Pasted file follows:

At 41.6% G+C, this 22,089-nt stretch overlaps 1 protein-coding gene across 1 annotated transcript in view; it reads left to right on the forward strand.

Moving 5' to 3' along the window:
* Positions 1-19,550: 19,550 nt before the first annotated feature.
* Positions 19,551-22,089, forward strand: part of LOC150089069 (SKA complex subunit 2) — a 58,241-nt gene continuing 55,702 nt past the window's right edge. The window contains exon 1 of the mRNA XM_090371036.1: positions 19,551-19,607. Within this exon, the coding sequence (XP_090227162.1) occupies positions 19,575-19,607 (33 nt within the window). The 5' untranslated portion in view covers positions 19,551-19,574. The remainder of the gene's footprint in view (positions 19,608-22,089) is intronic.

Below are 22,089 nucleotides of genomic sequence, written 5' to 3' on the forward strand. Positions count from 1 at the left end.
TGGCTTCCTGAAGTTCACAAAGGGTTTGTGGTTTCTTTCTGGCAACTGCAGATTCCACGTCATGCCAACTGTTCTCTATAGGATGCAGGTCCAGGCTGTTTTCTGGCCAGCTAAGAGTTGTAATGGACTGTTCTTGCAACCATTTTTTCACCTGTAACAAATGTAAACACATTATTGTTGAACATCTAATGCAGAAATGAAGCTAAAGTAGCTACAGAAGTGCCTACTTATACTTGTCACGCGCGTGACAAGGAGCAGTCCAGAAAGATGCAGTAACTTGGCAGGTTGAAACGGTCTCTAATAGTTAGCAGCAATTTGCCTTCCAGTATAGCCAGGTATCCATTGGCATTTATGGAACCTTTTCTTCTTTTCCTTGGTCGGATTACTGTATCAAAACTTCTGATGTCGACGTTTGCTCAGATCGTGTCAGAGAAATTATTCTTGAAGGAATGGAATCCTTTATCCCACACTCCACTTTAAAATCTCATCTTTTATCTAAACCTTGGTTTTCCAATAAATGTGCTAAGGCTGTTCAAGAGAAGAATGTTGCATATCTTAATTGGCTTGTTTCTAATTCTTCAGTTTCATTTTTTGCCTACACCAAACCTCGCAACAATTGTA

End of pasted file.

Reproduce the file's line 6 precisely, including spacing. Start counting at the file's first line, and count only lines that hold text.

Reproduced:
TGGCTTCCTGAAGTTCACAAAGGGTTTGTGGTTTCTTTCTGGCAACTGCAGATTCCACGTCATGCCAACTGTTCTCTATAGGATGCAGGTCCAGGCTGTTTTCTGGCCAGCTAAGAGTTGTAATGGACTGTTCTTGCAACCATTTTTTCACCTGTAACAAATGTAAACACATTATTGTTGAACATCTAATGCAGAAATGAAGCTAAAGTAGCTACAGAAGTGCCTACTTATACTTGTCACGCGCGTGACAAGGAGCAGTCCAGAAAGATGCAGTAACTTGGCAGGTTGAAACGGTCTCTAATAGTTAGCAGCAATTTGCCTTCCAGTATAGCCAGGTATCCATTGGCATTTATGGAACCTTTTCTTCTTTTCCTTGGTCGGATTACTGTATCAAAACTTCTGATGTCGACGTTTGCTCAGATCGTGTCAGAGAAATTATTCTTGAAGGAATGGAATCCTTTATCCCACACTCCACTTTAAAATCTCATCTTTTATCTAAACCTTGGTTTTCCAATAAATGTGCTAAGGCTGTTCAAGAGAAGAATGTTGCATATCTTAATTGGCTTGTTTCTAATTCTTCAGTTTCATTTTTTGCCTACACCAAACCTCGCAACAATTGTA